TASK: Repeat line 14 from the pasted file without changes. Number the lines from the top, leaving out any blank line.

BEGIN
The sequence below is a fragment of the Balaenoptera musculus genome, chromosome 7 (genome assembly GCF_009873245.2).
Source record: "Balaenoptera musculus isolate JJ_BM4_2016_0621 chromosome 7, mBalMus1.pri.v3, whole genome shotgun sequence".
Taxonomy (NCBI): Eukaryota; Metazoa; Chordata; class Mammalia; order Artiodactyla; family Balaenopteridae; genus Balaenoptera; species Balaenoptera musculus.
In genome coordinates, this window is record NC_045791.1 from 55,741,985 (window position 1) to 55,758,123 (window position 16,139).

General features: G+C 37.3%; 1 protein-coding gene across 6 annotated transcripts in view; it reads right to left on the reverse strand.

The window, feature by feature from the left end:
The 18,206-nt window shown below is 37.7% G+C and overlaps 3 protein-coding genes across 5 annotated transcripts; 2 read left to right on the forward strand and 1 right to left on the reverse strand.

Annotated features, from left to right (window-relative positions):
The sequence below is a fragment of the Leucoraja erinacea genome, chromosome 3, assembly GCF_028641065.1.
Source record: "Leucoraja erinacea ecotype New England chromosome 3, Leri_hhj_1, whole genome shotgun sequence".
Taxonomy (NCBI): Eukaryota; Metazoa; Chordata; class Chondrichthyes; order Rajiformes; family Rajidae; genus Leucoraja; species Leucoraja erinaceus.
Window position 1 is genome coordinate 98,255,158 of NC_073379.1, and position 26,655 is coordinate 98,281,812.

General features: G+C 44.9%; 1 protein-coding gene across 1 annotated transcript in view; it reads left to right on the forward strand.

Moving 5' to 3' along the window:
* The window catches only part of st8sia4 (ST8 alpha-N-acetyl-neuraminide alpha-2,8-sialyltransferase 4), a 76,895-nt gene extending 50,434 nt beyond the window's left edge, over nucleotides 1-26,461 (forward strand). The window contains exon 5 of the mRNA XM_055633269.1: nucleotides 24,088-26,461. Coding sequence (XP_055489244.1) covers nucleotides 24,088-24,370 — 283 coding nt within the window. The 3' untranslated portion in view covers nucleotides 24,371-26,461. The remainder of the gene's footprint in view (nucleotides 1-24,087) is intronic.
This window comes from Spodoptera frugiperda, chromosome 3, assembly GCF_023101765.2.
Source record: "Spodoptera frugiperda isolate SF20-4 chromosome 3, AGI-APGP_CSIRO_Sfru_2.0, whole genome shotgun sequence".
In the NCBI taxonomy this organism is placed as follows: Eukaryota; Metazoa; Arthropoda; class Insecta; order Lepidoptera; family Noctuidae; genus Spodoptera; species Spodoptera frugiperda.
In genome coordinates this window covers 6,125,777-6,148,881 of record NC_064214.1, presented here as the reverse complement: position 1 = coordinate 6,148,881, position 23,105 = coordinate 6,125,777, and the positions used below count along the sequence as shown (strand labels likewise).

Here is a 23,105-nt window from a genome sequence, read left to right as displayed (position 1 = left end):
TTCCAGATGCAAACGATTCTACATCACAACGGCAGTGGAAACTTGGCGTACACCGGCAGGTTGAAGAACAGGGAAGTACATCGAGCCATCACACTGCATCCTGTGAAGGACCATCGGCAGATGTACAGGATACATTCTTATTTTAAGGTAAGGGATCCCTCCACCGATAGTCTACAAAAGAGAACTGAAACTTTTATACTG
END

Moving 5' to 3' along the window: